The Earth’s sunbelt is particularly attractive for the use of photovoltaics: The strong sunshine that prevails between Southern Spain and South Africa can be used for solar energy. Yet solar modules frequently have to contend with other conditions in this region: high temperature differences between day and night and heavy dew in the early morning hours. In the »PV Extreme« research project the Fraunhofer IMWS, together with its partners, is developing and optimizing suitable materials for photovoltaics under such extreme conditions – including for solar modules, which can be directly integrated into the façades of buildings.
The market potential for photovoltaics in the global sunbelt, which covers 148 countries in total, is enormous. On the one hand, solar systems can be connected there over large areas to form solar power stations. On the other hand, due to the high levels of solar radiation, building-integrated solar modules that can be used in façade systems of high-rise buildings or other structures, are also particularly attractive.
All components of a solar module, from the solar cell to the encapsulation material and the tabbing wire through to the solar module glass cover, must be able to withstand the stresses of the conditions that exist, for example, in desert regions. »Compared to use in Germany say, the temperatures, temperature distances and radiation exposure, especially the extreme UV radiation, are significantly higher in these regions. As moisture frequently deposits on the modules during the early hours of the morning, the electrical requirements are also increased«, said Dr. Stefan Schulze, who heads the project at the Fraunhofer IMWS.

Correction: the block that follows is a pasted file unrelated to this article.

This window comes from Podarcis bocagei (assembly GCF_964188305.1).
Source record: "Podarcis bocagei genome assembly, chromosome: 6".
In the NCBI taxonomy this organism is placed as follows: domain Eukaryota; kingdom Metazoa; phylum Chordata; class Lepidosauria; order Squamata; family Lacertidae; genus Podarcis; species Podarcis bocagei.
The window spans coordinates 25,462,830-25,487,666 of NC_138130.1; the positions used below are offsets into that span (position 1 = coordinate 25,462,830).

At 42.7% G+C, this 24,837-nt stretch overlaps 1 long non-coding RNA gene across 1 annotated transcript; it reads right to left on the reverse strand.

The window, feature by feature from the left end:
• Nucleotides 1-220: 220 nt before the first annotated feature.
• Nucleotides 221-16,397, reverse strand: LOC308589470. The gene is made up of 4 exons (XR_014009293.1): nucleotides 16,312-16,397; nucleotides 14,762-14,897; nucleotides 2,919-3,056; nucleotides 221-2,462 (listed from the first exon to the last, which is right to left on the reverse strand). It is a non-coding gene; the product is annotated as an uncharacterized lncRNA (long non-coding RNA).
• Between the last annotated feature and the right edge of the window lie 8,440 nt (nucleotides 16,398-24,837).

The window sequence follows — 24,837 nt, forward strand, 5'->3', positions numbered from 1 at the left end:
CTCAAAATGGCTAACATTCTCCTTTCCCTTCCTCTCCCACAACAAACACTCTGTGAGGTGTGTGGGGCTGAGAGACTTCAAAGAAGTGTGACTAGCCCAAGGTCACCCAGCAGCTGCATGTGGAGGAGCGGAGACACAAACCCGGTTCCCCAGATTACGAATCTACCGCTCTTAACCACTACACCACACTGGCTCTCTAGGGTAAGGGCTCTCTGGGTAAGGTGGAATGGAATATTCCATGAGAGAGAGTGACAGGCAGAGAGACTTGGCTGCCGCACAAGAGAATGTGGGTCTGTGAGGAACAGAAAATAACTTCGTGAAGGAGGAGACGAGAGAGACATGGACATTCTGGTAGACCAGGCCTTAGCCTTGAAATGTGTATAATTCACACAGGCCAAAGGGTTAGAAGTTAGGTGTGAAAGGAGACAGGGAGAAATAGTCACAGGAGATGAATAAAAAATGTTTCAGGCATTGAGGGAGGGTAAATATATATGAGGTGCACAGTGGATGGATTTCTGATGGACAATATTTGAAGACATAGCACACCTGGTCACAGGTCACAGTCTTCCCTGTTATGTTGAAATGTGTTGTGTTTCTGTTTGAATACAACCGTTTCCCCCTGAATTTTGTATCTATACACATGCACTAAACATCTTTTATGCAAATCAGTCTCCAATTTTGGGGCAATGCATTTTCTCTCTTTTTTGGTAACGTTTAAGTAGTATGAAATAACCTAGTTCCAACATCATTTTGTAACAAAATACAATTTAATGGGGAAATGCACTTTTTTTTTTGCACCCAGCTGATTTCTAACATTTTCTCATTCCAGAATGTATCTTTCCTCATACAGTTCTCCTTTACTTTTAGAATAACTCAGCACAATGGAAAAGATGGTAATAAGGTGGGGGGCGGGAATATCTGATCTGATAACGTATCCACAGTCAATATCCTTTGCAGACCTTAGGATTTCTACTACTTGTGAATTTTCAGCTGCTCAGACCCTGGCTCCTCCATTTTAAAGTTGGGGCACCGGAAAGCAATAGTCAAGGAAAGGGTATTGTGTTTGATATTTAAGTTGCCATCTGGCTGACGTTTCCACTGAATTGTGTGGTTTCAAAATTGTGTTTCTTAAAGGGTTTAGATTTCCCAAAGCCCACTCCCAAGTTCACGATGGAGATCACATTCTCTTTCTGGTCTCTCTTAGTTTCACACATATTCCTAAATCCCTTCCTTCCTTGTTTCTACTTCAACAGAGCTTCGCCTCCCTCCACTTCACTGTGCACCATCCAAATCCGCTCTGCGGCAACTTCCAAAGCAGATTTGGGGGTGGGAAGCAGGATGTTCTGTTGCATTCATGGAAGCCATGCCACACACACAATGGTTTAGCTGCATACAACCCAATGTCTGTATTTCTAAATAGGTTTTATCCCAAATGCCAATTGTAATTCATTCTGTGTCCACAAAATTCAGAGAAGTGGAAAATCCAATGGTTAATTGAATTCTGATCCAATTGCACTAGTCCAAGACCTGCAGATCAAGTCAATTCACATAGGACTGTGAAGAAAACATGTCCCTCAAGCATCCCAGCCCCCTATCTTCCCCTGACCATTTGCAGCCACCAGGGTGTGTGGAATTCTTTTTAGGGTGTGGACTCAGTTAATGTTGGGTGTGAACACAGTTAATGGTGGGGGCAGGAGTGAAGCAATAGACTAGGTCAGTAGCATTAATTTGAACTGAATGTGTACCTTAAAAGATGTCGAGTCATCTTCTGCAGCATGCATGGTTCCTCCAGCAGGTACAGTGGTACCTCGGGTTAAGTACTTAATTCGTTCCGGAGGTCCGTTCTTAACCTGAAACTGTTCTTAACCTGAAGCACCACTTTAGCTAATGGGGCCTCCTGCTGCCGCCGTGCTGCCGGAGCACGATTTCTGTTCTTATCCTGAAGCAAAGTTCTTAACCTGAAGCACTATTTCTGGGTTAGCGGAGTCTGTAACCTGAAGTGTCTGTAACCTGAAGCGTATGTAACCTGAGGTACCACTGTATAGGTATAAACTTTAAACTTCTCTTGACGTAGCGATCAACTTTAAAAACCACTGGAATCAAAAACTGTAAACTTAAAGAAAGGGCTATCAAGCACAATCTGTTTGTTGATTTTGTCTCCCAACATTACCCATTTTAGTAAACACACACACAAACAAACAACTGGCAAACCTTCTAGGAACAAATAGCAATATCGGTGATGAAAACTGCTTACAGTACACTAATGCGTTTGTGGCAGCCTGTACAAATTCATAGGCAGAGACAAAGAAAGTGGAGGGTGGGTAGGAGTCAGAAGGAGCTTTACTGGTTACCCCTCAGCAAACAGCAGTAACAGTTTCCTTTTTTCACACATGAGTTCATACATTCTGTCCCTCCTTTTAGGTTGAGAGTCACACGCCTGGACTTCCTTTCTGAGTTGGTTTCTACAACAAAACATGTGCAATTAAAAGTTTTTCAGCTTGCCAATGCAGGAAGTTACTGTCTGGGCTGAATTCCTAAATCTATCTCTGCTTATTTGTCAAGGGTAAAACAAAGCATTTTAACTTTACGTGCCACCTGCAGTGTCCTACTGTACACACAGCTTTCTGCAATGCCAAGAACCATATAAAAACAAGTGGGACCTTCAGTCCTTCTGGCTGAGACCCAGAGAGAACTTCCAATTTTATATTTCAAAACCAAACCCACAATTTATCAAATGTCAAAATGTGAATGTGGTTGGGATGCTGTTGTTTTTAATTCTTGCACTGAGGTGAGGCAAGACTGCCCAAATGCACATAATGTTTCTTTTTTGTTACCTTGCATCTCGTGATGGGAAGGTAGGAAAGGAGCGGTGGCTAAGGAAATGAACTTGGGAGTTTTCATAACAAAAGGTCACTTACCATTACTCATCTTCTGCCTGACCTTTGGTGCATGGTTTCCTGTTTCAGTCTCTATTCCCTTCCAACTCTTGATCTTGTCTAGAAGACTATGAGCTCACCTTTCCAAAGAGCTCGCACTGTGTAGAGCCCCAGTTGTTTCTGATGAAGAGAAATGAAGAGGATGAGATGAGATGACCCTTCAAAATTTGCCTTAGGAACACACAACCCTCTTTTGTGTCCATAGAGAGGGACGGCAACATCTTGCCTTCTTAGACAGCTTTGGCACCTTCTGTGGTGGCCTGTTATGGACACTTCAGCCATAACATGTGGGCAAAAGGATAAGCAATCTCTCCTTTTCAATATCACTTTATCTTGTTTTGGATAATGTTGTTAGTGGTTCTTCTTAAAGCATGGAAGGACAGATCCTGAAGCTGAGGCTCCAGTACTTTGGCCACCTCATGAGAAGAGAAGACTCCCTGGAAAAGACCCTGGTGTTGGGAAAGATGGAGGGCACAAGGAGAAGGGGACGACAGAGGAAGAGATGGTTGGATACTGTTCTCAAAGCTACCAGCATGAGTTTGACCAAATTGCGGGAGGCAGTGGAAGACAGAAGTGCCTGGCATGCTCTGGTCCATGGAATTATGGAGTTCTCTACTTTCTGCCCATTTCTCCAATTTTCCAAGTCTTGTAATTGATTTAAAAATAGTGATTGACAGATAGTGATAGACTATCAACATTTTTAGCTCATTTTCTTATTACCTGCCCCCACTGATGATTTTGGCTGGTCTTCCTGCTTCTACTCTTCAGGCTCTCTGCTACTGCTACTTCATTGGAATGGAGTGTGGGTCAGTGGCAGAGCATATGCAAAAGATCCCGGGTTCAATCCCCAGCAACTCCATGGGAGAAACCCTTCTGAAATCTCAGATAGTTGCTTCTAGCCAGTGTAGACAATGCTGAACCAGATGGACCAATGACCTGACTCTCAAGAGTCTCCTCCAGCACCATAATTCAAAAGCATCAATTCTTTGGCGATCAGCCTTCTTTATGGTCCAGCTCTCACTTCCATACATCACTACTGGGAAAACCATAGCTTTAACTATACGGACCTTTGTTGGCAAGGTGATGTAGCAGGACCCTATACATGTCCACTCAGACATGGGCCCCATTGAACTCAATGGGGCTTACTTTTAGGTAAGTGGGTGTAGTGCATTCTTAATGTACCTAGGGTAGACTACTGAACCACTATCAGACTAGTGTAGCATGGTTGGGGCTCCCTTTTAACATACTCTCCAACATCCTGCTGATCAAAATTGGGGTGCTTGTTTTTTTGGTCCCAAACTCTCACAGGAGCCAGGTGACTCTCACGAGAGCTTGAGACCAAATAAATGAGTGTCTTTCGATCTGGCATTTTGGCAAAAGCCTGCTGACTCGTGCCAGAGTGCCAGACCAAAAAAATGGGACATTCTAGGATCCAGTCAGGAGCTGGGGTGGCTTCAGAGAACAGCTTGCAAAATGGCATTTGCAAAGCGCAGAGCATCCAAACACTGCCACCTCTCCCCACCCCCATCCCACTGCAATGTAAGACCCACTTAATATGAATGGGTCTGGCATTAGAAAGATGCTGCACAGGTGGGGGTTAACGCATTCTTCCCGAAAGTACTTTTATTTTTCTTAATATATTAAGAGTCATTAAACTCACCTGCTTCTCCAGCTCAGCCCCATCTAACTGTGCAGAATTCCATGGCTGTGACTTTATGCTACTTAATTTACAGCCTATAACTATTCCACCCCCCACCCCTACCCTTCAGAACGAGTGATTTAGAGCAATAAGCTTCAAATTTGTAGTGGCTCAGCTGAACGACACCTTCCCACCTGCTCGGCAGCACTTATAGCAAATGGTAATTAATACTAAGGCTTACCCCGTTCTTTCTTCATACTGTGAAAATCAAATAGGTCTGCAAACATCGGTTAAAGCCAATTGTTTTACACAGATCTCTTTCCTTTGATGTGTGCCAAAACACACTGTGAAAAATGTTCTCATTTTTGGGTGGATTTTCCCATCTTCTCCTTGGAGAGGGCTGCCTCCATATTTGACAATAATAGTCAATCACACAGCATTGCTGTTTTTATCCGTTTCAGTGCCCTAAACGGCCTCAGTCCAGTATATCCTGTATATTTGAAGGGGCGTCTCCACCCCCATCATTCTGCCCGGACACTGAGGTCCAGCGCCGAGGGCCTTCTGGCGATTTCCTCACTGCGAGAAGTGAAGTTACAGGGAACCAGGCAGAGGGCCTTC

In the »PV Extreme« project, which is funded by the Ministry of Economy, Science and Digitization of the State of Saxony-Anhalt, the partners of the Fraunhofer IMWS, Fraunhofer CSP and the packaging film manufacturer Folienwerk Wolfen, are using new types of polymer films as the encapsulation material. These are particularly heat and ageing resistant and have already proven that they are also suitable for applications in building integration. The project partners will determine which requirements the material must be able to fulfil, what the effects of the interactions of the various climatic conditions are and what materials already on the market, raw polymers, polymer mixtures to be created, multilayer films and additives have the optimum properties for these requirements. They will not only assess the (thermo)mechanical properties, but will also take into account the optical properties of the composite materials, possible physical ageing effects and economic aspects such as availability, price and sales potential.
In addition to the new materials, methods will also be developed in the project, in order to test the serviceability of solar modules in extreme climates and to adapt the manufacturing processes accordingly. In this way, it should be possible to produce solar modules which combine high yield with a high level of reliability and a long life. Project manager Stefan Schulze: »If we succeed in this, we will not only have made a decisive contribution to the increased use of photovoltaics in the Earth’s sunbelt – and thus to climate protection. We will also secure ourselves an ideal competitive position in the expansion of solar power in these countries.«